Today's edition of Chicago Bears Countdown to Kickoff marks 93 days until the start of the 2023 NFL season, allowing us to look at the life and career of one of the most productive players who wore the number 93 for the franchise, defensive end Adewale Ogunleye.
Adewale Ogunleye's Path to the Chicago Bears
A Staten Island, New York native, Ogunleye grew up the grandson of the Oba, or king, of a small Nigerian city-state named Emure. However, his parents had moved to the United States prior to Adewale's birth in 1997.
Ogunleye committed to Indiana University after playing high school football at Tottenville High School. In college, Ogunleye was a standout in the Big 10, earning All-Conference nominations in three consecutive seasons en route to becoming Indiana's all-time leader in sacks and tackles for loss with 34.5 and 64, respectively. Additionally, those marks are good enough for the top seven in Big 10 history for both categories.
After four years at Indiana, Ogunleye went undrafted during the 2000 NFL Draft, opting to sign with the Miami Dolphins. As a Dolphin, Ogunleye spent his first season on injured reserve and did not see the field until 2001, where he played in seven games as a backup, logging 0.5 sacks, one tackle for loss, and three total tackles.
By 2002, the 25-year-old player earned his first opportunity to get on the field in Miami, playing and starting in all 16 of Miami's games. With 9.5 sacks and 10 tackles for loss, Ogunleye became a respectable and productive defensive end and backed it up with an even more impressive 2003 season, where he recorded 15 sacks and 19 tackles for loss while being nominated to his first Pro Bowl.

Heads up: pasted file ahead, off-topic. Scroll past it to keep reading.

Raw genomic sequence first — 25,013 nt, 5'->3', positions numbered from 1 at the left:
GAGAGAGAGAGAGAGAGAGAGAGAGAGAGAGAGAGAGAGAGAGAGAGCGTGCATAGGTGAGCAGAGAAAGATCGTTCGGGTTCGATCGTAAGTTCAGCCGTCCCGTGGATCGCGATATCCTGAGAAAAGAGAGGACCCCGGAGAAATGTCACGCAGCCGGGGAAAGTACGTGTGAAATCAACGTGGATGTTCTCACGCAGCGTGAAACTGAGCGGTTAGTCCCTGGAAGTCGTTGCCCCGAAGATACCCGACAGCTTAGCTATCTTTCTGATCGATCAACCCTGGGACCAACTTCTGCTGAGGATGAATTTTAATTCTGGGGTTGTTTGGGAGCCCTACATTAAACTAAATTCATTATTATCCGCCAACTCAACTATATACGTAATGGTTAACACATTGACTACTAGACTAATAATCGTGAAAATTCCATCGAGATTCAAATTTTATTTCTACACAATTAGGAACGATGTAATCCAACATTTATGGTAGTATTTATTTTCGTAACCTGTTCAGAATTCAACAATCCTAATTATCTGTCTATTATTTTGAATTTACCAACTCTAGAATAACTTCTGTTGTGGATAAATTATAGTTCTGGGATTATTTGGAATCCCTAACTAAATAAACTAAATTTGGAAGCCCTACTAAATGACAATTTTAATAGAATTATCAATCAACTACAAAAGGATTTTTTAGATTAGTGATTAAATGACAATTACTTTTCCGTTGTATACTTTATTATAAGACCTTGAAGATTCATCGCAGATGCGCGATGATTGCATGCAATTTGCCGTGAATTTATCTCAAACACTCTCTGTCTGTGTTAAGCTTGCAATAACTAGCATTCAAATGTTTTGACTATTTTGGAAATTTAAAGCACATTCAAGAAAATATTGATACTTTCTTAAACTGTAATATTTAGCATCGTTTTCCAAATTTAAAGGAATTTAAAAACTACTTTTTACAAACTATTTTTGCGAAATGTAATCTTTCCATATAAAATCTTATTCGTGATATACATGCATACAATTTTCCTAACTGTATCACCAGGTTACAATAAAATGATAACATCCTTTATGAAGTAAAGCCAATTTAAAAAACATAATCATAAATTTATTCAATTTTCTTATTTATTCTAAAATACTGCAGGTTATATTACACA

Adewale Ogunleye Becomes Chicago Bears Cornerstone
Following his impressive 2004 season, the Dolphins traded Ogunleye to the Chicago Bears in exchange for a 2005 third-round pick and wide receiver Marty Booker. As a Bear, Ogunleye was a day-one starter, starting in all 12 games that he was available for in 2005. Unfortunately, Ogunleye's production dropped during his first season in Chicago, as the former Hoosier only managed five sacks, but 2006 would more than makeup for his lack of production.
Heading into the 2006 season, Ogunleye was elected as one of the team captains and was again a consistent starter at defensive end, missing only two games while returning to double-digit sacks. Ogunleye was an integral part of the 2006 Bears defense that led the team to a Super Bowl before eventually falling to the Peyton Manning-led Colts. During that year's postseason run, Ogunleye contributed two sacks over three games en route to winning the NFC.
After the 2006 season, Ogunleye struggled to match the production from early in his career, and from 2007 to 2009, the former Pro Bowler managed only 20.5 sacks while only missing two games in three years due to a fibula break near the end of the 2009 season. With his play starting to decline, the Bears chose not to resign Ogunleye following the 2009 season, forcing the player to sign a one-year deal with the Houston Texans for the 2010 season.
In Houston, Ogunleye served as a rotational player, playing in only four games as a backup and recording zero sacks. Following the season, Ogunleye would retire, finishing his career with 67 sacks and nearly 300 solo tackles across 10 seasons with three teams. Of all of these teams, Ogunleye spent twice as long with the Bears as any other franchise and finished his career tied for fifth all-time in sacks by a Chicago Bear tied only with Trace Armstrong.
Coincidentally, Armstrong, another player who wore 93 in Chicago, had a nearly identical career with the Bears as Ogunleye: both finished with their Chicago stints with 42 sacks across six seasons as well as having 87 total starts. The key difference between the two players is that Odunleye was a key contributor to a Bears defense that went to the Super Bowl and won the NFC.
Since his retirement in 2011, Ogunleye has been enshrined in the Indiana University Athletics Hall of Fame, where many of his records from college still stand. Today, Ogunleye is the Director of Sports and Entertainment at UBS, serving as a connection between wealth managers and professional athletes and celebrities, helping these high-profile people understand the importance of having strong financial security.
Outside of his management career, Ogunleye is still an active member of his community and is incredibly hands-on with the Goal Power Foundation, a group that helps inner-city children find different career opportunities, specifically within the sports and entertainment world.